In a 6-3 decision written by Justice Clarence Thomas, the Supreme Court ruled on Monday that a federal court may not consider new evidence outside the state-court record in deciding whether the state violated a person’s Sixth Amendment right to effective assistance of counsel at trial.
Shinn v. Ramirez addresses the cases of two men sentenced to death in Arizona after they received constitutionally ineffective assistance at trial.
Barry Jones asserts that he was wrongly sentenced to death for the sexual assault and murder of his girlfriend’s four-year-old daughter. After his court-appointed lawyer failed to investigate and present readily available medical evidence showing that the child was not with Mr. Jones when her injuries were sustained, he claimed his rights were violated and a new trial was required.
Under Arizona law, state postconviction review was Mr. Jones’s first opportunity to challenge his trial lawyer’s ineffectiveness. But the state court appointed him a postconviction lawyer who did not even meet the minimum qualifications required by state law. That lawyer likewise failed to investigate and did not raise the claim that trial counsel was ineffective for failing to challenge the State’s medical evidence.
Not until Mr. Jones was appointed competent counsel in federal habeas proceedings did he have the chance to present the medical evidence, which the federal court relied on to find that both his trial and postconviction lawyers were ineffective. The court granted him a new trial, which was upheld by a unanimous panel of the Ninth Circuit Court of appeals.
In a second case, David Ramirez was sentenced to death in 1990 after his trial lawyer failed to investigate and present evidence of his intellectual disabilities, which might have prevented imposition of the death penalty. His postconviction lawyer likewise failed to investigate his intellectual disability and did not argue that his trial counsel was ineffective.
The federal court appointed the Arizona Federal Public Defender to represent Mr. Ramirez, and they submitted evidence showing that he “grew up eating on the floor and sleeping on dirty mattresses in houses filthy with animal feces; that Ramirez’s mother would beat him with electrical cords; and that Ramirez displayed multiple apparent developmental delays, including ‘delayed walking, potty training, and speech’ and inability to maintain basic hygiene or to use utensils to eat.” The Ninth Circuit held the new evidence was substantial and ordered an evidentiary hearing.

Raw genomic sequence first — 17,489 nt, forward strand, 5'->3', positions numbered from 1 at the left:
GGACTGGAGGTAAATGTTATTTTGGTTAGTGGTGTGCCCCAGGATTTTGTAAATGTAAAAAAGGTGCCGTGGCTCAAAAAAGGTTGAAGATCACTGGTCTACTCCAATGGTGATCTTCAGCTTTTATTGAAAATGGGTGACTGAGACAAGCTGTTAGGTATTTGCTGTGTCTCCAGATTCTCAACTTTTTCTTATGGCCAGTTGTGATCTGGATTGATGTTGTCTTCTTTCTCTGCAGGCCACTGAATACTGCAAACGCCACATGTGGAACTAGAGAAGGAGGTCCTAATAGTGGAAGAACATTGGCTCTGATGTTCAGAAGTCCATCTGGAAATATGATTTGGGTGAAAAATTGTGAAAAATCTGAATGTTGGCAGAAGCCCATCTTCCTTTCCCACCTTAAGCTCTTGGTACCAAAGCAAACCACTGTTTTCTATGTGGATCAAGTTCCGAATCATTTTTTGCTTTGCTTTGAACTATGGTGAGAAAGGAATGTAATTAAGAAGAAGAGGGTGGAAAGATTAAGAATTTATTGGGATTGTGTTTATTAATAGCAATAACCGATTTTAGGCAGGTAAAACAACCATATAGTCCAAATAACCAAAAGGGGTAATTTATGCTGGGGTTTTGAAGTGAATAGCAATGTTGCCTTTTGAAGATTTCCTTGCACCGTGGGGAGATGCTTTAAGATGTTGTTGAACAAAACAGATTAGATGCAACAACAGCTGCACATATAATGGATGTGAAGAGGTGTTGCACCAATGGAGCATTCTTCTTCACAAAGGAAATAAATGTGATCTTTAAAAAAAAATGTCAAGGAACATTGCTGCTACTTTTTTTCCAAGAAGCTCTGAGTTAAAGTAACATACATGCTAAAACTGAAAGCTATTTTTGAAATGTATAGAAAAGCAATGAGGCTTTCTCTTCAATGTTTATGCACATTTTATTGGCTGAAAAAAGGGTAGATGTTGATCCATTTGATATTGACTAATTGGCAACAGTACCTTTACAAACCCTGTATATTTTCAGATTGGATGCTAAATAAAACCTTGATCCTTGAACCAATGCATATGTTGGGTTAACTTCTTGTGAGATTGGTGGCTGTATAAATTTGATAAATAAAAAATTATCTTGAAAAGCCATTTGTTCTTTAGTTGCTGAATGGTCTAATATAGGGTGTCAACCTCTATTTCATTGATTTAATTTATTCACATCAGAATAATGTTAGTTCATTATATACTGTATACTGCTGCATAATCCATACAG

In both cases, the federal courts relied on Martinez v. Ryan and Trevino v. Thaler, which held that a person whose postconviction lawyer fails to adequately challenge their trial lawyer’s ineffective performance may raise the ineffectiveness claim for the first time in federal court. These cases provided a critical safeguard for people sentenced to death who had deficient lawyers both at trial and in postconviction proceedings.
Arizona prosecutors appealed the Ninth Circuit’s decisions in Mr. Ramirez and Mr. Jones’s cases. They argued in the Supreme Court that the Antiterrorism and Effective Death Penalty Act (AEDPA), a federal law passed in 1996 that severely restricts incarcerated and death-sentenced people’s access to federal habeas corpus review, bars a federal court from considering any evidence that was not presented in state court, even if Martinez and Trevinoallow the ineffectiveness claim to be raised in federal court.
At oral argument, Justices Thomas and Brett Kavanaugh and Chief Justice John Roberts questioned the inherent conflict in Arizona’s position, with Justice Thomas noting that it would be “rather odd” to “excuse a default under Martinez, but not allow the prisoner to make his underlying claim or develop his evidence.”
Notwithstanding these concerns, the conservative majority adopted Arizona’s position and effectively gutted the Court’s precedent in service of finality and deference to state courts.
The ruling “all but overrules” Martinez and Trevino, Justice Sonia Sotomayor wrote in a dissenting opinion joined by Justices Stephen G. Breyer and Elena Kagan. It is “perverse” and “illogical” to hold that a “petitioner cannot logically be faultless for not bringing a claim because of postconviction counsel’s ineffectiveness, yet at fault for not developing its evidentiary basis for exactly the same reason,” she wrote.
Ineffective assistance claims “frequently turn on errors of omission: evidence that was not obtained, witnesses that were not contacted, experts who were not retained, or investigative leads that were not pursued,” Justice Sotomayor wrote. “Demonstrating that counsel failed to take each of these measures by definition requires evidence beyond the trial record.”
Barring such evidence from being developed or considered in federal court, she wrote, renders Martinez “meaningless in many, if not most, cases,” because petitioners will not be able to prove the ineffectiveness claims that Martinez allows them to raise.
“For the subset of these petitioners who receive ineffective assistance both at trial and in state postconviction proceedings, the Sixth Amendment’s guarantee is now an empty one,” the dissent concluded. “Many, if not most, individuals in this position will have no recourse and no opportunity for relief.”
The decision means that Mr. Jones and Mr. Ramirez, “whose trial attorneys did not provide even the bare minimum level of representation required by the Constitution[,] may be executed because forces outside of their control prevented them from vindicating their constitutional right to counsel,” Justice Sotomayor wrote.
And in addition to them, the decision “will leave many people who were convicted in violation of the Sixth Amendment to face incarceration or even execution without any meaningful chance to vindicate their right to counsel.”